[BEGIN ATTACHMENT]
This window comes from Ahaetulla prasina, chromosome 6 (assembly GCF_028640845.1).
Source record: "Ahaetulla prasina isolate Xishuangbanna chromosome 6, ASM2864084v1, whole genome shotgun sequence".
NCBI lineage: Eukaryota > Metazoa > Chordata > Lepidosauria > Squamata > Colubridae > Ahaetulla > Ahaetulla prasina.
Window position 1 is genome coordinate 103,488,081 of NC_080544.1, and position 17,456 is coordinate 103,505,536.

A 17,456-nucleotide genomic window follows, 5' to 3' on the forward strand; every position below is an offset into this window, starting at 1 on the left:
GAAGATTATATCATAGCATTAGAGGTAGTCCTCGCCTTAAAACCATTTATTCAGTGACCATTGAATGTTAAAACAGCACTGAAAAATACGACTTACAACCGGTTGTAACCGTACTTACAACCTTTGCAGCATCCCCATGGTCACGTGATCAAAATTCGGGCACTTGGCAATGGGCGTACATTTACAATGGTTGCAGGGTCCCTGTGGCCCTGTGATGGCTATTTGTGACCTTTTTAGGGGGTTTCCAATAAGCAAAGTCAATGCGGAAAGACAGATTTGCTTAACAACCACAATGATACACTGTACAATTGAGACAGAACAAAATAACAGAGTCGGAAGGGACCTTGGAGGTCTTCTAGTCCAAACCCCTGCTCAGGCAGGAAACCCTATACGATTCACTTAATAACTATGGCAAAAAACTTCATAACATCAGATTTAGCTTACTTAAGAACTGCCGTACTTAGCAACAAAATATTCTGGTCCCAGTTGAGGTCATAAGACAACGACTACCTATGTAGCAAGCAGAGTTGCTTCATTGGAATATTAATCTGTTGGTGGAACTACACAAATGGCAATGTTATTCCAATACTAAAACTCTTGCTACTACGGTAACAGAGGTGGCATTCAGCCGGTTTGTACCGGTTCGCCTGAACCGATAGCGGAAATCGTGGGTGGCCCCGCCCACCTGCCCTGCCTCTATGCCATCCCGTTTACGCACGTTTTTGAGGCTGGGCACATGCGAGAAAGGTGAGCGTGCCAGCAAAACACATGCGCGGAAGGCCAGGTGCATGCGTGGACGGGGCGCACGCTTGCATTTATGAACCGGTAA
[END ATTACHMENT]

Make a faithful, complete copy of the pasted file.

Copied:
This window comes from Ahaetulla prasina, chromosome 6 (assembly GCF_028640845.1).
Source record: "Ahaetulla prasina isolate Xishuangbanna chromosome 6, ASM2864084v1, whole genome shotgun sequence".
NCBI lineage: Eukaryota > Metazoa > Chordata > Lepidosauria > Squamata > Colubridae > Ahaetulla > Ahaetulla prasina.
Window position 1 is genome coordinate 103,488,081 of NC_080544.1, and position 17,456 is coordinate 103,505,536.

A 17,456-nucleotide genomic window follows, 5' to 3' on the forward strand; every position below is an offset into this window, starting at 1 on the left:
GAAGATTATATCATAGCATTAGAGGTAGTCCTCGCCTTAAAACCATTTATTCAGTGACCATTGAATGTTAAAACAGCACTGAAAAATACGACTTACAACCGGTTGTAACCGTACTTACAACCTTTGCAGCATCCCCATGGTCACGTGATCAAAATTCGGGCACTTGGCAATGGGCGTACATTTACAATGGTTGCAGGGTCCCTGTGGCCCTGTGATGGCTATTTGTGACCTTTTTAGGGGGTTTCCAATAAGCAAAGTCAATGCGGAAAGACAGATTTGCTTAACAACCACAATGATACACTGTACAATTGAGACAGAACAAAATAACAGAGTCGGAAGGGACCTTGGAGGTCTTCTAGTCCAAACCCCTGCTCAGGCAGGAAACCCTATACGATTCACTTAATAACTATGGCAAAAAACTTCATAACATCAGATTTAGCTTACTTAAGAACTGCCGTACTTAGCAACAAAATATTCTGGTCCCAGTTGAGGTCATAAGACAACGACTACCTATGTAGCAAGCAGAGTTGCTTCATTGGAATATTAATCTGTTGGTGGAACTACACAAATGGCAATGTTATTCCAATACTAAAACTCTTGCTACTACGGTAACAGAGGTGGCATTCAGCCGGTTTGTACCGGTTCGCCTGAACCGATAGCGGAAATCGTGGGTGGCCCCGCCCACCTGCCCTGCCTCTATGCCATCCCGTTTACGCACGTTTTTGAGGCTGGGCACATGCGAGAAAGGTGAGCGTGCCAGCAAAACACATGCGCGGAAGGCCAGGTGCATGCGTGGACGGGGCGCACGCTTGCATTTATGAACCGGTAA